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The whore of Babylon
I mentioned last week that the last few cantos of Purgatorio are the most theological we’ve come across yet. We leave the realm of exciting plot that we were so used to in Inferno and a lot of Purgatorio and enter the lyrical mood that characterises Dante’s journey through heaven. As such, I invite everyone to read and enjoy the imagery we’re presented with, without too much influence from me.
I will, however, go through the rich symbolism of this canto, just to make it slightly easier for you to follow - Dante isn’t the most straightforward guy.
As usual, I like to think of this canto as happening in phases. The opening phase shows us a shift in Dante’s focus from Beatrice back to the procession. In the first moment of the canto we’re told that Beatrice has him completely transfixed, to the point where he can no longer perceive his surroundings through any senses other than sight. Beatrice is smiling and, transfixed by it, Dante has become all eyes in every sense but literal.
But, just like we can’t stare directly into the sun for more than a few moments, Dante can only look at that “holy smile” for so long before being left without sight. So he moves his gaze back onto the rest of the procession and notices that it has begun to turn on itself and change direction toward the east.
Just as silently and solemnly as they arrived, the procession moves across the deserted Garden of Eden (which Dante does not fail to remind us is entirely Eve’s fault) and eventually come what looks like a dead tree.
Here is where we enter the second phase of the canto. Through an embarrassingly thinly veiled allegory, Dante explores the theme of Adam and Eve’s fall from grace. The dead, leafless tree is none other than the Tree of Knowledge, from which the first humans chose to eat, thus severing their intimate relationship with and knowledge of God in favour of earthly knowledge. We know that this is the case from the procession’s choral accompaniment which conveniently narrates everything (see lines 43-46).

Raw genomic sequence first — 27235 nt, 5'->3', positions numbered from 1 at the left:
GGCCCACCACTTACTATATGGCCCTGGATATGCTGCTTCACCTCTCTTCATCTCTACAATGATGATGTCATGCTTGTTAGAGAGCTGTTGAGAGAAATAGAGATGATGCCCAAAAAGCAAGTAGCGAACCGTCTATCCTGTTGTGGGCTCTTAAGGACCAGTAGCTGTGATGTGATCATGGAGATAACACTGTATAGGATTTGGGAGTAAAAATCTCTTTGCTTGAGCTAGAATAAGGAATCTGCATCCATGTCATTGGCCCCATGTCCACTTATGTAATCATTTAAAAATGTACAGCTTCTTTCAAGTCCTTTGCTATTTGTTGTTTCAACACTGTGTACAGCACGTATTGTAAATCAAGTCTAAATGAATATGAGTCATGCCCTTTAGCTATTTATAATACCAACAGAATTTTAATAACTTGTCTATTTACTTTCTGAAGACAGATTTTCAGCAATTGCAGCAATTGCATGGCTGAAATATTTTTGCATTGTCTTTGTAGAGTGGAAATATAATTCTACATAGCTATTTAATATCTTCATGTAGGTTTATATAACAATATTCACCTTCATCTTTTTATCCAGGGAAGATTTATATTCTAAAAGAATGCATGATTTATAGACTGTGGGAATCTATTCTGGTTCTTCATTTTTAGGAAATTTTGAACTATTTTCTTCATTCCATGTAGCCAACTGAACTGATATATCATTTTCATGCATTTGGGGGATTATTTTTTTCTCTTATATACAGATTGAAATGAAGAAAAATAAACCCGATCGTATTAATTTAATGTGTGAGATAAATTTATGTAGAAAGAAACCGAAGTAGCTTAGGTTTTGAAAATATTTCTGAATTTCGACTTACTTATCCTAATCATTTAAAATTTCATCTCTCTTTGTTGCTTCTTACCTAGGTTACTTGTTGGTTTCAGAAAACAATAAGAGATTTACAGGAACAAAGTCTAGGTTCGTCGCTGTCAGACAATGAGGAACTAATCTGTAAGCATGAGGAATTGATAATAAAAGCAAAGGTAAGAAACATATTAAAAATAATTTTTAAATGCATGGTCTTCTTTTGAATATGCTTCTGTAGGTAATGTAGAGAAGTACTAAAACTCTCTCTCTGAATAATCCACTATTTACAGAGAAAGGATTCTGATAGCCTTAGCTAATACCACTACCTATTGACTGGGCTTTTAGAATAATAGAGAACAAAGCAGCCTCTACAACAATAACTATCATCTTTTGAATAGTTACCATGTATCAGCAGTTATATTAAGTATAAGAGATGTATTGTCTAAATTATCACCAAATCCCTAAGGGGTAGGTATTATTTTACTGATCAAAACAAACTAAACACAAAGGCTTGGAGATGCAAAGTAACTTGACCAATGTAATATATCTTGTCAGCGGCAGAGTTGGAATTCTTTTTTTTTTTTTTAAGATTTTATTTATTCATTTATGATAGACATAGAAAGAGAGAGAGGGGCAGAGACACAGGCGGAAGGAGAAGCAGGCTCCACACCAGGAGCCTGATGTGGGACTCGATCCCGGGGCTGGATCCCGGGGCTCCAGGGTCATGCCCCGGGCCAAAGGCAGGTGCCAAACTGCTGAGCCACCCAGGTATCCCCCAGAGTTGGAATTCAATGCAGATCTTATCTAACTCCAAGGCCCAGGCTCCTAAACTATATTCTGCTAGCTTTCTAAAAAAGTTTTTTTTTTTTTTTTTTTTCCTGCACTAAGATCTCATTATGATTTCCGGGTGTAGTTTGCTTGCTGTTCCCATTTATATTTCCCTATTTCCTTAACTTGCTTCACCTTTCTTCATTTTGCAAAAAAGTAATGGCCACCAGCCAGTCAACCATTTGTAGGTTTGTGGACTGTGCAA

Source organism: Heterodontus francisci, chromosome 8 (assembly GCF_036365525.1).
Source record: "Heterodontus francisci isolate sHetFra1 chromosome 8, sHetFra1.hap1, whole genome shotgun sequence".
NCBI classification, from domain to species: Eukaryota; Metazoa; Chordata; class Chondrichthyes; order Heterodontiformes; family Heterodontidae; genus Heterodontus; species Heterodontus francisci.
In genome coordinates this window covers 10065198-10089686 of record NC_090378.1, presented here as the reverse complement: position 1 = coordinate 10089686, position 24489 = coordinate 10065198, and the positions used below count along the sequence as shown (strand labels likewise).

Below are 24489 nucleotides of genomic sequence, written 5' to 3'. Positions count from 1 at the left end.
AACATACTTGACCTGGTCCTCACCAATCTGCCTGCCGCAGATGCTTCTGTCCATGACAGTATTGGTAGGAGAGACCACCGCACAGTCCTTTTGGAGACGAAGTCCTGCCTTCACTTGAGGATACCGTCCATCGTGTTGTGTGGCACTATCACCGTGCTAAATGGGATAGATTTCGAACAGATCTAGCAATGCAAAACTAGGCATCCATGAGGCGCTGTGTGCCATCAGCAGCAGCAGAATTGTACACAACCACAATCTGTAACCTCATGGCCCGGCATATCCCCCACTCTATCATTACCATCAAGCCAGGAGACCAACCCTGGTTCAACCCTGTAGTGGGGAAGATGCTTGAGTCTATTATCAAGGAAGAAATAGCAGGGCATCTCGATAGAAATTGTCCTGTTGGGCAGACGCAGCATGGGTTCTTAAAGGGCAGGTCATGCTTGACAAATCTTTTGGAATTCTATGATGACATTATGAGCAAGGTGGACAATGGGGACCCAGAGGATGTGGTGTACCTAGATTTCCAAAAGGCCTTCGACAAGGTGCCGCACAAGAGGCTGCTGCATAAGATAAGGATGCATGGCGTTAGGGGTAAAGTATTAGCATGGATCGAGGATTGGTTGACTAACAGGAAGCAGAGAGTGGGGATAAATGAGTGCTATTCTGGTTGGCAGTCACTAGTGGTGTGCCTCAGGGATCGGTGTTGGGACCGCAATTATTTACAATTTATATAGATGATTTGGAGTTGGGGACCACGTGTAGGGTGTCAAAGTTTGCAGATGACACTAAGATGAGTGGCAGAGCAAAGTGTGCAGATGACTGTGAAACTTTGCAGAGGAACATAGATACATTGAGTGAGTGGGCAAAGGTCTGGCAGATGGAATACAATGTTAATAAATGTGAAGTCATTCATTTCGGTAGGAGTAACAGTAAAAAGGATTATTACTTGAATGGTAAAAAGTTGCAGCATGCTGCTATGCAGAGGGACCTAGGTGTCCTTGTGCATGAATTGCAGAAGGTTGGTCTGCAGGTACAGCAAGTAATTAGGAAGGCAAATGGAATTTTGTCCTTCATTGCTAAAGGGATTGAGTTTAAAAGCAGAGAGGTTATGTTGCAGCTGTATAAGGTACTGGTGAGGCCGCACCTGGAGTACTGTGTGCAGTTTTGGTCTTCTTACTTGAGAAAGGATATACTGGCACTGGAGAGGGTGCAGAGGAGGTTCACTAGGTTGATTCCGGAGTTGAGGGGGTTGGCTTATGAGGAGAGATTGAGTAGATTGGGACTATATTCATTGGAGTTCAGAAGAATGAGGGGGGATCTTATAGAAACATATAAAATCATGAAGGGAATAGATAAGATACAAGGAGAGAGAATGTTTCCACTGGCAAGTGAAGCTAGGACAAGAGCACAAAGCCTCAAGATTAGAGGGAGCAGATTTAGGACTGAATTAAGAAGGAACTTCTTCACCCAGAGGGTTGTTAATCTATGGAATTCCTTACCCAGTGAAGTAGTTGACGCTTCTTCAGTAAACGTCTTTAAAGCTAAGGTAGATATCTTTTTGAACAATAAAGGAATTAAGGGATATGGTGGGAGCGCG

The Gryphon does the same thing. Stopping before the tree, Dante tells us that the “two-formed” creature (which you will remember from the previous couple of cantos is a representation of Christ), declares
‘In this way, all that’s true and just is saved’
Then, through an inexplicable motion considering the Gryphon has no hands that we know of, it takes the cross that connected it to Beatrice’s carriage and ties it to the tree. As if by magic, the tree comes back to life as if under the influence of an accelerated spring. The gist being that Christ’s sacrifice on the cross has the power to undo the original sin inherited from Adam and eve’s fall.
Phase three of the canto sees Dante suddenly fall asleep. This isn’t particularly surprising given the number of times we’ve seen him faint, sleep, dream, and - just earlier in this canto - lose his sight. Scholars interpret the narrative pause that Dante’s sleep enacts as symbol of his powerlessness/ speechlessness in the face of this new and holy landscape. In fact, he does not understand the hymn sung immediately after the tree’s revival and we can only assume how overwhelmed he is after seeing this symbolic reenactment of the Christ’s redemptive act.
When he wakes up from his sleep Dante realises that Beatrice is no longer with him. But before asking after her whereabouts, he describes the process of waking up at length and with vivid allusions to a couple of biblical episodes. The more straightforward one is that of Jesus raising Lazarus from the dead, which is echoed in line 72, where a mysterious voice tells Dante to “rise”.